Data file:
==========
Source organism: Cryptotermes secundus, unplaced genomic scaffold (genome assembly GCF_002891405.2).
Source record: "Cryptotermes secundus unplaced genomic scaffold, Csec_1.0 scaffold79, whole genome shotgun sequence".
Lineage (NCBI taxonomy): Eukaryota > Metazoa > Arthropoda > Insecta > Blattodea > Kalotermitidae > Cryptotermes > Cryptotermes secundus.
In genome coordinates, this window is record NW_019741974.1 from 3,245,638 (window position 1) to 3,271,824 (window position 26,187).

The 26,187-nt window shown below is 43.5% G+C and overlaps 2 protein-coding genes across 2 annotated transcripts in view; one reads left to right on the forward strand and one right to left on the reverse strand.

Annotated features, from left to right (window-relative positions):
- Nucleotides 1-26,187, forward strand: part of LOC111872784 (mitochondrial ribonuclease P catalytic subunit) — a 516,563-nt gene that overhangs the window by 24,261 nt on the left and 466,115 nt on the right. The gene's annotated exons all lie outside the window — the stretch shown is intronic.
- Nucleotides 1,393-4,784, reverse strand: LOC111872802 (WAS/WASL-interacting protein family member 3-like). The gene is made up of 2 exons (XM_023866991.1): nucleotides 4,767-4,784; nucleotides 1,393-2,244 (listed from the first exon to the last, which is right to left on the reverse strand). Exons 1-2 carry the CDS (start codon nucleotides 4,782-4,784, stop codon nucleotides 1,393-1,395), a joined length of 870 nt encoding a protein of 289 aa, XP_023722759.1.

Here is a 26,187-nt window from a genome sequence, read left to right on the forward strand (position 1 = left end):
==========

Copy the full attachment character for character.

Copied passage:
Source organism: Cryptotermes secundus, unplaced genomic scaffold (genome assembly GCF_002891405.2).
Source record: "Cryptotermes secundus unplaced genomic scaffold, Csec_1.0 scaffold79, whole genome shotgun sequence".
Lineage (NCBI taxonomy): Eukaryota > Metazoa > Arthropoda > Insecta > Blattodea > Kalotermitidae > Cryptotermes > Cryptotermes secundus.
In genome coordinates, this window is record NW_019741974.1 from 3,245,638 (window position 1) to 3,271,824 (window position 26,187).

The 26,187-nt window shown below is 43.5% G+C and overlaps 2 protein-coding genes across 2 annotated transcripts in view; one reads left to right on the forward strand and one right to left on the reverse strand.

Annotated features, from left to right (window-relative positions):
- Nucleotides 1-26,187, forward strand: part of LOC111872784 (mitochondrial ribonuclease P catalytic subunit) — a 516,563-nt gene that overhangs the window by 24,261 nt on the left and 466,115 nt on the right. The gene's annotated exons all lie outside the window — the stretch shown is intronic.
- Nucleotides 1,393-4,784, reverse strand: LOC111872802 (WAS/WASL-interacting protein family member 3-like). The gene is made up of 2 exons (XM_023866991.1): nucleotides 4,767-4,784; nucleotides 1,393-2,244 (listed from the first exon to the last, which is right to left on the reverse strand). Exons 1-2 carry the CDS (start codon nucleotides 4,782-4,784, stop codon nucleotides 1,393-1,395), a joined length of 870 nt encoding a protein of 289 aa, XP_023722759.1.

Here is a 26,187-nt window from a genome sequence, read left to right on the forward strand (position 1 = left end):